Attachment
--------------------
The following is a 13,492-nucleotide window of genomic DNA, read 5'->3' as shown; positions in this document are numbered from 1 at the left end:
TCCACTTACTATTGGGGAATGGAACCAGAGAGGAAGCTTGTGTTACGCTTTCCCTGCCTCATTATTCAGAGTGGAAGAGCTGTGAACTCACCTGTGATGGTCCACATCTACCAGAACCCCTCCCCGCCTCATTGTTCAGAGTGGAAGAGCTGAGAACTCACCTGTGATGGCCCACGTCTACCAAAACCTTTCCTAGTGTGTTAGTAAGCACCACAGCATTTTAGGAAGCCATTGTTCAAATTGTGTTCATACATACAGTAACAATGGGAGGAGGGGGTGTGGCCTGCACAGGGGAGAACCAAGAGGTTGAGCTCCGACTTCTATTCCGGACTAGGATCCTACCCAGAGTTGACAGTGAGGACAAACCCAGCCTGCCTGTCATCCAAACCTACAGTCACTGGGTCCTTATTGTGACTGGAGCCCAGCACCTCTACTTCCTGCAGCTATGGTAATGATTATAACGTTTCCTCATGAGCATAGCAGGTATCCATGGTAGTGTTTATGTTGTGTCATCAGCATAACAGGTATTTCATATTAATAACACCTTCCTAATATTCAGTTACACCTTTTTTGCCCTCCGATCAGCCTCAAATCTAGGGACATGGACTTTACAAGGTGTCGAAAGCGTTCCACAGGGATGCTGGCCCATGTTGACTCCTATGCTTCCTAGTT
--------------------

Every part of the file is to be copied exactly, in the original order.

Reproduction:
The following is a 13,492-nucleotide window of genomic DNA, read 5'->3' as shown; positions in this document are numbered from 1 at the left end:
TCCACTTACTATTGGGGAATGGAACCAGAGAGGAAGCTTGTGTTACGCTTTCCCTGCCTCATTATTCAGAGTGGAAGAGCTGTGAACTCACCTGTGATGGTCCACATCTACCAGAACCCCTCCCCGCCTCATTGTTCAGAGTGGAAGAGCTGAGAACTCACCTGTGATGGCCCACGTCTACCAAAACCTTTCCTAGTGTGTTAGTAAGCACCACAGCATTTTAGGAAGCCATTGTTCAAATTGTGTTCATACATACAGTAACAATGGGAGGAGGGGGTGTGGCCTGCACAGGGGAGAACCAAGAGGTTGAGCTCCGACTTCTATTCCGGACTAGGATCCTACCCAGAGTTGACAGTGAGGACAAACCCAGCCTGCCTGTCATCCAAACCTACAGTCACTGGGTCCTTATTGTGACTGGAGCCCAGCACCTCTACTTCCTGCAGCTATGGTAATGATTATAACGTTTCCTCATGAGCATAGCAGGTATCCATGGTAGTGTTTATGTTGTGTCATCAGCATAACAGGTATTTCATATTAATAACACCTTCCTAATATTCAGTTACACCTTTTTTGCCCTCCGATCAGCCTCAAATCTAGGGACATGGACTTTACAAGGTGTCGAAAGCGTTCCACAGGGATGCTGGCCCATGTTGACTCCTATGCTTCCTAGTT